Terry Drahota, president of Drahota Construction Co. in Fort Collins, concurred that wages are increasing, and in just the last seven or so months, by as much as 10 percent to 20 percent.
The labor shortage is also affecting construction schedules.
"The jobs are taking a little longer to get done," Drahota said. He pointed out, however, that it˜s new construction companies that are feeling the brunt of the labor shortage.
"We˜ve been in business 24 years. we˜re getting special attention paid by subcontractors. The newer construction companies are really suffering from this. They don˜t have long-time relationships (with subcontractors) established. They can˜t even get bids from subcontractors.
"We work with some of the larger drywall companies in the metro area," Drahota added. "They˜ve told us if they had 50 more drywall people tomorrow morning, they could put them to work."
Construction projects across the state affect construction schedules — and labor shortages — everywhere, said Ron Norby, vice president of Hensel Phelps.
"If you˜re looking at northeastern Colorado, the biggest job (right now) is in Sterling for the Department of Corrections," he said. "As that goes through the various stages of construction, we will see shortages in the crafts, depending on what craft is needed."
Norby said the construction labor shortage is happening nationwide, but appears to be "a little more acute" in Colorado.
Contractors now say construction has become a year-round business, where once everyone pushed to get jobs done before the dead of winter.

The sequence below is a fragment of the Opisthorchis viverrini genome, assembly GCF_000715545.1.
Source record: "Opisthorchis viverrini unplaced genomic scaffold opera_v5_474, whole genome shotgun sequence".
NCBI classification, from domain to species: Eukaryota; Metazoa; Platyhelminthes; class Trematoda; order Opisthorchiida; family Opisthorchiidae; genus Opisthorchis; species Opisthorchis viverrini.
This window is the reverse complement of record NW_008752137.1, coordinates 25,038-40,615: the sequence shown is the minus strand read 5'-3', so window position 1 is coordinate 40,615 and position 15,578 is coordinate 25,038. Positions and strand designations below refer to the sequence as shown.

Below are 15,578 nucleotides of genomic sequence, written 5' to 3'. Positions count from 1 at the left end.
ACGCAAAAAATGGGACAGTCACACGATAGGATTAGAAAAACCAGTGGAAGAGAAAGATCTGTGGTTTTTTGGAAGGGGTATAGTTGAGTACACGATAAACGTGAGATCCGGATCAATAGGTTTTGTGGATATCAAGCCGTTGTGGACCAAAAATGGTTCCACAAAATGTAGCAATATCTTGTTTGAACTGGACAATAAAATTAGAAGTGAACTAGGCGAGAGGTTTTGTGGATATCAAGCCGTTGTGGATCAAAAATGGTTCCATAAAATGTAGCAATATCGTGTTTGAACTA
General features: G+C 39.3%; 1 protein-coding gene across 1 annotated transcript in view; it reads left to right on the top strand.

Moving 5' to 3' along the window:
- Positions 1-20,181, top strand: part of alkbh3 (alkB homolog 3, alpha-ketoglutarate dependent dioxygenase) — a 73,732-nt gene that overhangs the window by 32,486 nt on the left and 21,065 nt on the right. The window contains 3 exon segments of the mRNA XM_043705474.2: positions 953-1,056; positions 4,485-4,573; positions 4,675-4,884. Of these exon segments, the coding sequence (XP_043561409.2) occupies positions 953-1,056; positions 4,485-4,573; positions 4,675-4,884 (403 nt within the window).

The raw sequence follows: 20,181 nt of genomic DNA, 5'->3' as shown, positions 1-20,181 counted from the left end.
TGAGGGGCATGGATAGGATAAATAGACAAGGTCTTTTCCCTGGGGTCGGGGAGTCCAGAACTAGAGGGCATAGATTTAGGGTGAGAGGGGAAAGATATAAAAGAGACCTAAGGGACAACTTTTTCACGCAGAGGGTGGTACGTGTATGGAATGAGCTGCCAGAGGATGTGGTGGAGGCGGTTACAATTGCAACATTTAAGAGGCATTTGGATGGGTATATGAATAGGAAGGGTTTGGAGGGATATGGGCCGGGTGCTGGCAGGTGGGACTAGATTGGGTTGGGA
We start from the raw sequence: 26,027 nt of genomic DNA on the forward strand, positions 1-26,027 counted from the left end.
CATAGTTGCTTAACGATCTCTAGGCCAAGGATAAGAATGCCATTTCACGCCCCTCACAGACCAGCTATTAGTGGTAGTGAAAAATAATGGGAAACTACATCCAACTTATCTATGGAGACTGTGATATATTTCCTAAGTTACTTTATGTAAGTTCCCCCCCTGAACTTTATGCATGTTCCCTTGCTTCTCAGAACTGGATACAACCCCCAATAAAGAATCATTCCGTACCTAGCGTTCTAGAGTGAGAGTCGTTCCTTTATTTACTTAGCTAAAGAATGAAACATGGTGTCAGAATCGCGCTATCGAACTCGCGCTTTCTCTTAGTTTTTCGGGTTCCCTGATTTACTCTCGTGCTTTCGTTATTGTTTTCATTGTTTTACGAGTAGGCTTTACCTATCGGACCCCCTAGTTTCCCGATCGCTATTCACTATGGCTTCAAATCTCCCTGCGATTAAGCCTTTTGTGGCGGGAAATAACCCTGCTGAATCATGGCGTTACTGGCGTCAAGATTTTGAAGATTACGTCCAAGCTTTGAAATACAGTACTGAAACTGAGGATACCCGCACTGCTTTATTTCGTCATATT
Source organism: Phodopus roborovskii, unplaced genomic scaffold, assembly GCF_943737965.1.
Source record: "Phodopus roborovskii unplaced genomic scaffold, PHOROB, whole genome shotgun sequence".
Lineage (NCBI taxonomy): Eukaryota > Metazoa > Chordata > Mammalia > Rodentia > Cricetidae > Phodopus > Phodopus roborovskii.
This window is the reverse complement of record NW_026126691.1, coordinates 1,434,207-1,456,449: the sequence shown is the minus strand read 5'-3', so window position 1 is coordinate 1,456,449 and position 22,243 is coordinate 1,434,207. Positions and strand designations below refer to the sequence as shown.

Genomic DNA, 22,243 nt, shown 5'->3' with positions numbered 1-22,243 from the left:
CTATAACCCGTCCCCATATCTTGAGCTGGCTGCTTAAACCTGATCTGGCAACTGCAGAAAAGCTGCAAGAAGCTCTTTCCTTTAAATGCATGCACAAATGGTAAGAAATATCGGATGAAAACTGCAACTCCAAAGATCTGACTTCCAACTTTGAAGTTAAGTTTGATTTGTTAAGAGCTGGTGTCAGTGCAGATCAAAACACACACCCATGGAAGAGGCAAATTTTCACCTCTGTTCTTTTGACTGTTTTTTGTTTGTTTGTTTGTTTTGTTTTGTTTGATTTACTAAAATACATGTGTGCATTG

Trish Bloemker, executive director of the Rocky Mountain Chapter of the Associated Builders and Contractors, said there is a need, nationwide, for 250,000 new construction workers annually.
"We˜re not even scratching the surface," she said.
A 1997 national survey by ABC showed that labor shortages had increased 9 percent overall since the 1996 report. Colorado respondents indicated that the highest shortages were for electricians, iron workers, pipefitters, plumbers and sheet-metal workers.
Improving the image of construction and showing what a lucrative career choice it can be is among top goals of ABC, she said. Hand in hand with that is a program designed to return construction classes to schools.
Mark Latimer, director of education and safety, explained that as interest decreased in learning about construction, enrollment in these courses also decreased. And that˜s the primary reason construction classes have been either eliminated or greatly reduced in school curriculums nationwide.
ABC hopes to change that, however, by working to improve the image of the construction industry and through the national School-to-Work Program, designed to give students from elementary school on up knowledge about different careers and what is needed to pursue them.
The biggest focus is in high school, where interested students can take a voc-tech curriculum that essentially is the first year of a four-year apprentice program.
As King noted, the construction industry is on a roller coaster. Right now, everyone is enjoying the ride up to the top. But what happens when the roller coaster begins its downward spiral? Will there still be a shortage of skilled workers?
Yes, said ABC˜s Latimer. The average age of an electrician, for example, is 37. Once these workers hit retirement, who will replace them?

Wanted: construction workers.
Sounds simple enough. But there˜s more here than meets the eye. You bet there˜s a labor shortage in the construction industry in Colorado. In fact, almost all Northern Colorado building contractors will tell you it˜s a serious shortage.
But each one qualifies that by saying it˜s a shortage of skilled craftsmen: drywallers, masons, electricians, plumbers, pipefitters, painters, welders, etc.
"The amount of skilled labor, not just labor, but skilled labor, where someone is teaching someone how to continue a craft, is lacking," said Thomas E. Frame, president of Frame Construction Inc. in Greeley.
He recalled that about…